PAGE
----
Dr. David Mathews – Community Engagement

Dr. Mathews visited Huntsville last Monday 4/28/2008 to discuss public engagement with people from Leadership and the Huntsville Committee of 100.  He also spent two hours earlier in the day discussing with the current Impact Class about engaging the public about improving public education (I will discuss this topic in a later post). 

 

First, a little about Dr. Mathews.  In 1968, he was named the president of the University of Alabama at age 33.  He spent the next seven years growing the University and working through the issue of racial integration.  He was also Coach Paul “Bear” Bryant’s boss at the time.  From 1975 to 1977, he was asked by the Ford administration to serve as Secretary of the US Department of Health, Education, and Welfare – pretty significant given he was a life long democrat asked to serve in the Ford’s republican administration.  In 1977, he returned to his former position at the University.  Since 1981 he has served and CEO and president of the Kettering Foundation, researching social issues dealing with community dynamics and public education.

 

Here are my notes from his talk –

 

  • We have spent the last quarter century building big civic systems, and we have forgotten the little communities.
  • Takes entire community to address wicked problems (persistent poverty, embedded crime).  The causes are multiple, so the responses must be multiple.
  • Soon to be released Harvard study about three different communities New Orleans – 2 communities have turned the corner and are thriving, the other looks like the hurricane just hit (almost three years later).  What’s the difference? The community still waiting for someone to take care of their problems is still waiting for someone to take care of their problems.  The other communities had a deep organic sense of community and knew that they had to take care of each other or else their communities would perish.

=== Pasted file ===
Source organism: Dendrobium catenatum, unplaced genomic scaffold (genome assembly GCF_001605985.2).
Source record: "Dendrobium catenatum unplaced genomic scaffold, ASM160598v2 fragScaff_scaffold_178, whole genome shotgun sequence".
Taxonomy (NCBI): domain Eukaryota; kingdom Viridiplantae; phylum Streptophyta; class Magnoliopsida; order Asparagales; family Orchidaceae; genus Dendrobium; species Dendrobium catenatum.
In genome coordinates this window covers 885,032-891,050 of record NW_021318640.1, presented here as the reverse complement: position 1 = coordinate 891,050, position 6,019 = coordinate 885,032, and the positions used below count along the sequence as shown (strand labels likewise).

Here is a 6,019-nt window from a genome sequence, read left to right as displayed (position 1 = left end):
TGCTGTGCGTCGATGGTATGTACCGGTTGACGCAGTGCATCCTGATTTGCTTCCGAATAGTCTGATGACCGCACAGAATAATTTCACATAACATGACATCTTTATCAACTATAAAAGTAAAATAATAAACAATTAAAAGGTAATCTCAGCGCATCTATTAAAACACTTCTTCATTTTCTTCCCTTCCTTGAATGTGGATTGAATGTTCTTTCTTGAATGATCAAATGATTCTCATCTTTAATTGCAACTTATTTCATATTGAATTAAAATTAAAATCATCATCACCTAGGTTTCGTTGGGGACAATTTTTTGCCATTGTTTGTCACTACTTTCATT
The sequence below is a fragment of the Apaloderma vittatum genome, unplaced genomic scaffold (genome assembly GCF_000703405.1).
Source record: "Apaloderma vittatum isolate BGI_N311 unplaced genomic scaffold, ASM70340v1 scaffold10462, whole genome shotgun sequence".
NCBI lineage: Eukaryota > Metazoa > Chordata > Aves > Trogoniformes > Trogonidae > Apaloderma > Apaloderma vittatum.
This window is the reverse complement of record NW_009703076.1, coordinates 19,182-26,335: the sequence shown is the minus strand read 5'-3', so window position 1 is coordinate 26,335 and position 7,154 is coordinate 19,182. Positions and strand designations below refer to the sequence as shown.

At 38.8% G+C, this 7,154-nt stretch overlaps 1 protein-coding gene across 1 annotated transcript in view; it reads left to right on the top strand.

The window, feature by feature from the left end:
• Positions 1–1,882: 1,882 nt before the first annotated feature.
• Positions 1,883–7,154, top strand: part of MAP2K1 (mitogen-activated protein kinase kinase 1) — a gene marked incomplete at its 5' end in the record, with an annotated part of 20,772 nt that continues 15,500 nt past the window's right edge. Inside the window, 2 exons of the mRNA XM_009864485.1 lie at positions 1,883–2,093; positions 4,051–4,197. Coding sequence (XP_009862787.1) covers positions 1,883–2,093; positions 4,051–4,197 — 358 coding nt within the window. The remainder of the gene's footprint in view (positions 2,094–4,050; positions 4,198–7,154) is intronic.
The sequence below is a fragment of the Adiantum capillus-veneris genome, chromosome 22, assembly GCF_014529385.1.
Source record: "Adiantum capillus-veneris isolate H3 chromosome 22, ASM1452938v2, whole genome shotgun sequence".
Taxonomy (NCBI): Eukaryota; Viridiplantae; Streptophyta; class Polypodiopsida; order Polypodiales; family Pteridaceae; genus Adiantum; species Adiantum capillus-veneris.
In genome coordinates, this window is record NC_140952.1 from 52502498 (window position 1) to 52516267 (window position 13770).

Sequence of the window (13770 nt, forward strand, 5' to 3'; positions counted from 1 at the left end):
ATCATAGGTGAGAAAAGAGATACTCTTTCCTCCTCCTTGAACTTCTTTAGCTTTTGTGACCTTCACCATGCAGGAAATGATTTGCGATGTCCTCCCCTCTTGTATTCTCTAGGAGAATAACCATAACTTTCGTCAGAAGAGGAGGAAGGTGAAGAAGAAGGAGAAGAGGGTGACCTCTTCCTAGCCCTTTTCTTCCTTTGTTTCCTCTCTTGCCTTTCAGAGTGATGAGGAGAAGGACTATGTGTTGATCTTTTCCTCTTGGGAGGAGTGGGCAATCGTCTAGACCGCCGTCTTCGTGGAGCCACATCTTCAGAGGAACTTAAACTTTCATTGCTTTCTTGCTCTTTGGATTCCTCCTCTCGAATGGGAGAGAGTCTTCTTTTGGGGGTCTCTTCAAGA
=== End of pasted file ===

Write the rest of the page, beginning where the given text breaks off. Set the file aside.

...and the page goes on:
• Communities proceed neighborhood by neighborhood.
  • Interdependence (both intra and inter community) is our greatest resource.
  • Another community study dealt with “How do we get these people involved?”
    • Reality – the only people in a community that do not care about the community are the ones in the graveyard – everyone cares for some part of the community
    • Observations about community engagement
      • Name of the problem sets in motion or completely stops everything.  Those in control of framing the problem need to capture each community’s interests to avoid alienation and myopic conversation.
      • Framework is important when problem is to be solved – Must capture the tension between the options.
      • Pay attention to the way decisions are made and who makes them – Confront the hard issues, and take responsibility for what “we” decide, not what “you” decide.
  •  Community leadership defined using example of two different cities
    • Community A had incredibly well connected leaders – ones that had the ear of state and federal leadership.
    • Community B wasn’t as well connected, but had 10x the number of local leaders.
    • Community B thrived because the leaders were gate-openers, while community A stalled because the leaders were gate-keepers.
    • Function of community leadership is not to be great, it is to build the capacity of the community.
    • Communities that do well are like the student you want in your class (recall that Dr. Mathews was a professor) – always learning, never copying, unstoppable, studied and read everything, unbelievably persistent – learn how to fail successfully

 

Personal Observations –

I really enjoyed Dr. Mathews presentation!

Dr. Mathews seems to believe in complete organic solutions that may take a lot of time to solve. In my limited experience it seems that local communities cannot completely take care of themselves due to the structure of the local and state governments.  If they have strong community leadership, they will be heard, if not they will be overlooked.  I believe that there have to be some global agents that are working across the individual communities.  The quiet, reserved communities do care, and their views must be understood.  The mentality of these global agents has to be that of a servant leader.  If your leadership role becomes your livelihood and you are using it instead of serving it, bad things will happen.  

 

What is the cause for the loss of the local community in Huntsville (and other cities)?

Did you grow up in a community that had a strong sense of identity?  

If so, what people or actions made impressions on you?

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